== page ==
Genghis Khan Equestrian Statue
well, if you’ve researched Ulaanbaatar you’ve probably heard about this giant statue of Genghis Khan out in the middle of nowhere. and yes, it’s giant.
now, i don’t know how often people here have to replace their cars, or at least their axles or suspension given the condition of the roads, but our minivan was at least a decade and a half old. it was a bit frightening when we noticed the right front tire sort of flat and the driver doing this in the statue parking lot. (we had scraped the bottom of the car several times on the way there on the bumps in the road.)
luckily the car seemed to be OK enough to carry on (and indeed we didn’t have any trouble for the rest of the journey, but i think we were all expecting to break down). speaking of breaking down, we came across some stranded people and the driver was nice enough to stop and offer them a tow. we ended up towing them for about a mile (very skeevy when you have to swerve to avoid potholes with a car behind you with sketch brakes) before letting them off again at the side of the road. i don’t know how they managed after us since there was no service station for miles and i don’t think they have an automobile club out here…
Gorkhi-Terelj National Park
it’s 3000₮ (~$2) per person to enter, for a “Protected Areas Service Fee”. to be honest, i’m not sure what the fee goes towards. the ticket you get explains that it helps pay for activities and information and signs, but you’d be hard-pressed to find any such thing on the park grounds!
our first stop was Turtle Rock, so-named because it looks like a turtle, i suppose, although no one had any idea at the time what it was. (i only found out when it showed up on my instagram places list when i got back to the hostel and had wifi.) we just called it “The Rock”.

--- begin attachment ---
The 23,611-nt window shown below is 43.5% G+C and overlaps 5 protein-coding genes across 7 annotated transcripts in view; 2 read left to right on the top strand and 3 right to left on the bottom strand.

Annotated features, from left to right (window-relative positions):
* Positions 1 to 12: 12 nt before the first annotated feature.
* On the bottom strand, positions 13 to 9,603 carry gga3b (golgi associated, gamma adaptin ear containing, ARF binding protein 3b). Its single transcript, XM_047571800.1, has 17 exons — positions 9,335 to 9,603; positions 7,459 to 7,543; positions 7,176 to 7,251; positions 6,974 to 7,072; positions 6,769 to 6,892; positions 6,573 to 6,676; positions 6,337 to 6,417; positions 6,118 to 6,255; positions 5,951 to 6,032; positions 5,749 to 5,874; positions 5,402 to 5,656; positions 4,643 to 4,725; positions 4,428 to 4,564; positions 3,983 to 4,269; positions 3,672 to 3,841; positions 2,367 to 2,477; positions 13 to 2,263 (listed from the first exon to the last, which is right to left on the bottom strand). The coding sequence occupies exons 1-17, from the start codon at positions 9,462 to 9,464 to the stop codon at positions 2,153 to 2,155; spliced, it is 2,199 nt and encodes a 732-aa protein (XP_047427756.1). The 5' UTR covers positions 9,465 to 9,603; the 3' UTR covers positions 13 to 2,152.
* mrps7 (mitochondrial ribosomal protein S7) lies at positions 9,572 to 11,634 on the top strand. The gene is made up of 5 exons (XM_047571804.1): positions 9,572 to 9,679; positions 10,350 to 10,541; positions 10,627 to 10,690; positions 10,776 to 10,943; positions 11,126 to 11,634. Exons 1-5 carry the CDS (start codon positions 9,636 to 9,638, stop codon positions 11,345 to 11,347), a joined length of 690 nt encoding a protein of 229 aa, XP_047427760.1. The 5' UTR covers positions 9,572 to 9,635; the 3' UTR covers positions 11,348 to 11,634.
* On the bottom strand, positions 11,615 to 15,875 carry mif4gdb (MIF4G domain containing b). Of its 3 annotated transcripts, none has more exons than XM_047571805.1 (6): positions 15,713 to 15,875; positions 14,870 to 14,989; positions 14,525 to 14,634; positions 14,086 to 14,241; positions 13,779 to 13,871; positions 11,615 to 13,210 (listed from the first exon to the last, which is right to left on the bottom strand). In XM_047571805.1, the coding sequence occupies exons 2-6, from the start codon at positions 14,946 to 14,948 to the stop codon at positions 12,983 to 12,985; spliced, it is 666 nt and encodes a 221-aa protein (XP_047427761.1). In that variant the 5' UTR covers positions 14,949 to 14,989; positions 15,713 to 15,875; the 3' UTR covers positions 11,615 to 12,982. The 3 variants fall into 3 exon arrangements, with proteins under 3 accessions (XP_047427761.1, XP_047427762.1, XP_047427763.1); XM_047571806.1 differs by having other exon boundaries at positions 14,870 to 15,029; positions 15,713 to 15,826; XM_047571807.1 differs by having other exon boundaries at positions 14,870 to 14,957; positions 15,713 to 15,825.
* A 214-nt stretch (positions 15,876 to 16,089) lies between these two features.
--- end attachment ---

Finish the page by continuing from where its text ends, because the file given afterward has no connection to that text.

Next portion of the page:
we then proceeded deeper into the park to have lunch at a family’s yurt (ger). from what i can tell, families set up tourist camps where they live and offer up room and board to visitors.
yes, our yurt had electricity. and satellite TV, surround sound, and a karaoke machine. no, there was no fire burning in the stove, nor did we drink fermented yak milk (sadly).
sure, i’ll have some milk with my tea. surprise! it’s salty!
I thought I’d be like the driver and try my tea made with milk instead of hot water. What he neglected to say was that it was SALTY MILK. As it turns out, I had suutei tsai, or Mongolian salty milk tea, which is actually quite pleasant once you sweeten it (sweet and salty isn’t bad — think of Cracker Jacks!). (Keen-eyed observers may note that the brand of sweetener is Gut & Günstig, my favorite German brand. They really import almost everything here.)
after lunch, we were to either go out on a hike or go on a horseback riding session.
on the way home
more bumps and bruises (i actually found one on my knee, not sure where it came from), but some great Mongolian music the driver turned up (and sang along to). if anyone knows these songs (especially the second one, an epic duet with key changes that kept going higher and higher with similarly stacked crescendos), let me know!
autotune (that’s a “yup” from one of the Brits confirming that indeed, that was a Cher-esque autotune)